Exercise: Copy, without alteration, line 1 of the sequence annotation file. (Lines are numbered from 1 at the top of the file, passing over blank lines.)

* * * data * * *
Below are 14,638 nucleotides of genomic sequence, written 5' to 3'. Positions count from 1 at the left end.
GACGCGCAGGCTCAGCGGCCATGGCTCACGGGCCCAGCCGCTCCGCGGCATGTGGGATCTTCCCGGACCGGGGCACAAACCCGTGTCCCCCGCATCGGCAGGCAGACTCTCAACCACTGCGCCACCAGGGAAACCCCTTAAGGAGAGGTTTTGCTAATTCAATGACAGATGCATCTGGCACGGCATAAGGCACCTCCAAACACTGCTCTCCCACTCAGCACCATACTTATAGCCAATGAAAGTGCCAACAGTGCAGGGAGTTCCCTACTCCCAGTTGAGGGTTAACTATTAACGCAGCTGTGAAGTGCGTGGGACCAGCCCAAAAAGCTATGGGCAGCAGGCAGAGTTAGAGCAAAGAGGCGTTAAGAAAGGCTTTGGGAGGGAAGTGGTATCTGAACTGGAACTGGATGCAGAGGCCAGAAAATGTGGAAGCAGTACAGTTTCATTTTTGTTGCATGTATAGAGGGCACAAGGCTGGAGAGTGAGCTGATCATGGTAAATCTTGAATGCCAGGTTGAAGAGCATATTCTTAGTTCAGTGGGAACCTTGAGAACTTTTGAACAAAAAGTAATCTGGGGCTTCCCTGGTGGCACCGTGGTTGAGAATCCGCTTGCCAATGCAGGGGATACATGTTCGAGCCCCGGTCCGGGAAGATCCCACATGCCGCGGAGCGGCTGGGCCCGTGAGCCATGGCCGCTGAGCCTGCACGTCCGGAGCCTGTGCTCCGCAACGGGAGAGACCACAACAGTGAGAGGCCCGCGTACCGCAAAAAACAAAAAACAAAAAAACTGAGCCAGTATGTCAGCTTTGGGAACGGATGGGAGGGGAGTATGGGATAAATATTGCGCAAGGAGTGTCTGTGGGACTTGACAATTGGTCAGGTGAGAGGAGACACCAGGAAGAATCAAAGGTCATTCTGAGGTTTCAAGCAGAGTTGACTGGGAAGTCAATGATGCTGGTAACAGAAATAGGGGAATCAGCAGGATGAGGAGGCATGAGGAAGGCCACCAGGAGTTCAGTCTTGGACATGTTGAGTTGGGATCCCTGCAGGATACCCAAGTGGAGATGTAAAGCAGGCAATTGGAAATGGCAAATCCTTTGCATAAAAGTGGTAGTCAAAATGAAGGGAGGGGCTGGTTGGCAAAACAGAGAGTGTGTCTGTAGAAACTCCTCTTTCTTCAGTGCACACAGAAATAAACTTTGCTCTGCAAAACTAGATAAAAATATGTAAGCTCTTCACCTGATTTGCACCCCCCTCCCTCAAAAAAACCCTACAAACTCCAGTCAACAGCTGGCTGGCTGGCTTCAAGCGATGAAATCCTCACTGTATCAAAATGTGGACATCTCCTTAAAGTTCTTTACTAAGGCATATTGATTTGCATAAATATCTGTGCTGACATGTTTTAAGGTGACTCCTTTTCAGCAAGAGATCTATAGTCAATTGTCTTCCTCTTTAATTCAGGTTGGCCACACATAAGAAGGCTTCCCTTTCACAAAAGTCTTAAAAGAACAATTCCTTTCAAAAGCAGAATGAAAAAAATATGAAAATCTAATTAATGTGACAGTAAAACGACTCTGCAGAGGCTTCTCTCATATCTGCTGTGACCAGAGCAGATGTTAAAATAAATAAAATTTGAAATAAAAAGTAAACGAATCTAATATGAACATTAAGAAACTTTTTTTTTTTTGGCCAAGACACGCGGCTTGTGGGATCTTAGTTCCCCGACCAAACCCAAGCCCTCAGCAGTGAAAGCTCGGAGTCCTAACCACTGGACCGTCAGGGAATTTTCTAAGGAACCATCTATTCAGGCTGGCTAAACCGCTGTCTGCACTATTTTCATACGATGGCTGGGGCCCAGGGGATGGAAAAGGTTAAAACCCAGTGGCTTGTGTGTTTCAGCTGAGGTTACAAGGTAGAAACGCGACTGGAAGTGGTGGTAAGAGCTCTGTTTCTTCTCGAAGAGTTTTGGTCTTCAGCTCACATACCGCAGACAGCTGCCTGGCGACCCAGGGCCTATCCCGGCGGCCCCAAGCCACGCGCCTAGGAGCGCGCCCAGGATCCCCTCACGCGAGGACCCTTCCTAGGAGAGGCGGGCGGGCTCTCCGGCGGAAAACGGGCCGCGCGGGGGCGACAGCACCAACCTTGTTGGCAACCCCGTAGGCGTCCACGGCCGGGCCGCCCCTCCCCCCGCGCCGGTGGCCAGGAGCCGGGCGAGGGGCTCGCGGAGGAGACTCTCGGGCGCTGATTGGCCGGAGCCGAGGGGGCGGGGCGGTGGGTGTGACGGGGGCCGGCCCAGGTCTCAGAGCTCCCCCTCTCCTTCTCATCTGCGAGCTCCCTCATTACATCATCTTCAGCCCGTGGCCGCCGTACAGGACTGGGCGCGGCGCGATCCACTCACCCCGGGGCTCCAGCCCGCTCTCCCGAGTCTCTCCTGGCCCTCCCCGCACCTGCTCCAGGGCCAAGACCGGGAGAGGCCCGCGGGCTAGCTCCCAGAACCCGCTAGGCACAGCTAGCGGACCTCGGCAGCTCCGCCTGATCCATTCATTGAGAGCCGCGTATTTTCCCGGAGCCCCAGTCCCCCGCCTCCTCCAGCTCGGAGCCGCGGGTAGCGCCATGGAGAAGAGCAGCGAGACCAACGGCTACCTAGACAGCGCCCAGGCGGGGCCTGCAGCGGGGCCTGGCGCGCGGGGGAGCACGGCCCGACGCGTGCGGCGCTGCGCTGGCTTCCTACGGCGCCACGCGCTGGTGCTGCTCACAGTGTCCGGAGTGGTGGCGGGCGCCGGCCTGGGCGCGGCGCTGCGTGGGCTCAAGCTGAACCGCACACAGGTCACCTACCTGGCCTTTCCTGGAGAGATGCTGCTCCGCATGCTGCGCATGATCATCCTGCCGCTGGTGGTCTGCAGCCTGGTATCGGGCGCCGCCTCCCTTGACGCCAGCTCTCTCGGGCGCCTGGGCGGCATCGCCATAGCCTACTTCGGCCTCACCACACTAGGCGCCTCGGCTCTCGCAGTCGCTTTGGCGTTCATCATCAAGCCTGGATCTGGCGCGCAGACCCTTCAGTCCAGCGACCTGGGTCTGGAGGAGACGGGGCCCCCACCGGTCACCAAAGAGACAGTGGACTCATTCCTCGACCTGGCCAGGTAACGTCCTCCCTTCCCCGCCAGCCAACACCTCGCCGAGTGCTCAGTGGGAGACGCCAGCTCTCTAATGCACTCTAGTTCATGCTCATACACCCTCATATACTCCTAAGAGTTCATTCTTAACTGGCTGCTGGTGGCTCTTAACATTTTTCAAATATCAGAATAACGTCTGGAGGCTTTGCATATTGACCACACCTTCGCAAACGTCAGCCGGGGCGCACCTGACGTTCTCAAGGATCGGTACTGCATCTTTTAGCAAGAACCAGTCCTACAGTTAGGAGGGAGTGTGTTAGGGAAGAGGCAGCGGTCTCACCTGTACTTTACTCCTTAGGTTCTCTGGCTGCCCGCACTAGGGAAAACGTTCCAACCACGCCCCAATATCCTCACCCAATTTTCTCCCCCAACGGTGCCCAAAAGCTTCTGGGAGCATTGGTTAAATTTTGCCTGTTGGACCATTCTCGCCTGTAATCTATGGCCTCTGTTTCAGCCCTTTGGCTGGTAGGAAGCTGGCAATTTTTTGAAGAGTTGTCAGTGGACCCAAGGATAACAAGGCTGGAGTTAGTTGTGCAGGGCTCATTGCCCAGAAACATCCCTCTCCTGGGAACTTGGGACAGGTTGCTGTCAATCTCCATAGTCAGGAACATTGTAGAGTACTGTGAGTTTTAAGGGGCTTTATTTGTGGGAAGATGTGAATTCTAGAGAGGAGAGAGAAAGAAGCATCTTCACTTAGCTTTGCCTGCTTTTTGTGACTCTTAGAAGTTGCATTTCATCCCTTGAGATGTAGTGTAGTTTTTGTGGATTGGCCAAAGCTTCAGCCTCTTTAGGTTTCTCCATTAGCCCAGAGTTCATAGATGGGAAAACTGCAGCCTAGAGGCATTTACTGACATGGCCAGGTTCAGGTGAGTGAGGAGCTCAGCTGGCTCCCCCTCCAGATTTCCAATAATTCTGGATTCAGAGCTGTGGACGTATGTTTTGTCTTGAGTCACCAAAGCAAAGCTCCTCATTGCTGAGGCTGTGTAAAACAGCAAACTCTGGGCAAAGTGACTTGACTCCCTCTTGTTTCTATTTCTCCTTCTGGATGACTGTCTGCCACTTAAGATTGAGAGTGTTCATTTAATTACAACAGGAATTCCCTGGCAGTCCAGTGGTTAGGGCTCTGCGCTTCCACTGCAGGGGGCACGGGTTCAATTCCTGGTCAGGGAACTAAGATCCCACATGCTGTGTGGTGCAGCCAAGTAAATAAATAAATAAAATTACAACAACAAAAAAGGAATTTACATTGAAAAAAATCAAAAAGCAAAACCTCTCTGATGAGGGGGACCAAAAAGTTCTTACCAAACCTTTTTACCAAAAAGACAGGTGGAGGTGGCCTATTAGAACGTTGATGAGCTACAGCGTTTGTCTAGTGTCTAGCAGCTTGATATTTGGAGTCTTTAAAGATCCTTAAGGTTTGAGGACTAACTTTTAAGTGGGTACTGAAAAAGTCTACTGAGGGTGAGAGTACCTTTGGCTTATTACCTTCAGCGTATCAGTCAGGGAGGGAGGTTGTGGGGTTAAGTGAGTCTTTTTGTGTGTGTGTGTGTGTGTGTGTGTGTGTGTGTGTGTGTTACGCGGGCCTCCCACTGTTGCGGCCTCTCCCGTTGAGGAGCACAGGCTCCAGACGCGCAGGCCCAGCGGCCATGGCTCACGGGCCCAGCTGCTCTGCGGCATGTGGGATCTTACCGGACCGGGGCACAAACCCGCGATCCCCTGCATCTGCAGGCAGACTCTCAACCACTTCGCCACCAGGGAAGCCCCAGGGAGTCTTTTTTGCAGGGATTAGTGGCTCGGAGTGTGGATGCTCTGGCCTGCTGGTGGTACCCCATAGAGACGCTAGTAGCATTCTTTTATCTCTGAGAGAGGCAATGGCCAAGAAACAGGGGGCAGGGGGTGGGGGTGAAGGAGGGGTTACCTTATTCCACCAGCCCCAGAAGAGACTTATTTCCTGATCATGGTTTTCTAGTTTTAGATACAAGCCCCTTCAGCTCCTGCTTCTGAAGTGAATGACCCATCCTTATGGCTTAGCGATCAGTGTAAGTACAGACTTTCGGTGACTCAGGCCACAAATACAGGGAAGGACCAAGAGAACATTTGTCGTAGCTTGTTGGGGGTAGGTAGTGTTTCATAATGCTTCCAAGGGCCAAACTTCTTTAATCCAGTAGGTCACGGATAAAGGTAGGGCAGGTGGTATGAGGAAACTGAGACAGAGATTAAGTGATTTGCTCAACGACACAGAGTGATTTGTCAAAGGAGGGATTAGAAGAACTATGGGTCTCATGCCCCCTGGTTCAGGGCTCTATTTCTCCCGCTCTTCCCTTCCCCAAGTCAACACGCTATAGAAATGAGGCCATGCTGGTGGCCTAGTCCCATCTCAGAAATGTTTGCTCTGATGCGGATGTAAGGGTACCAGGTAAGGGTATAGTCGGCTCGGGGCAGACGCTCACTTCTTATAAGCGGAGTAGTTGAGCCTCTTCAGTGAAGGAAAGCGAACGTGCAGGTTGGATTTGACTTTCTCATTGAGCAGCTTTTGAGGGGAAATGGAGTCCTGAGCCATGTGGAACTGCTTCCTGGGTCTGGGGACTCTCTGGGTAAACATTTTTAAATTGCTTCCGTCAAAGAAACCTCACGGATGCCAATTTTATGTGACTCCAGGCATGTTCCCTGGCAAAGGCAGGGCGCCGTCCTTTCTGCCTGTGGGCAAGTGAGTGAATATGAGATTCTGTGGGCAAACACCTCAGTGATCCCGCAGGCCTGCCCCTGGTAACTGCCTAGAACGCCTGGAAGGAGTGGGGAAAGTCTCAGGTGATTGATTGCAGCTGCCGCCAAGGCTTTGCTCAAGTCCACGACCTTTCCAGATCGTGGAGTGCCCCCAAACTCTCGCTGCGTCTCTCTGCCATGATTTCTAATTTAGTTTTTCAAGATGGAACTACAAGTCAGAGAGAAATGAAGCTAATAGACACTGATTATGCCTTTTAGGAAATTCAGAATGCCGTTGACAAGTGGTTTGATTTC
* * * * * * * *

Below are 14,638 nucleotides of genomic sequence, written 5' to 3'. Positions count from 1 at the left end.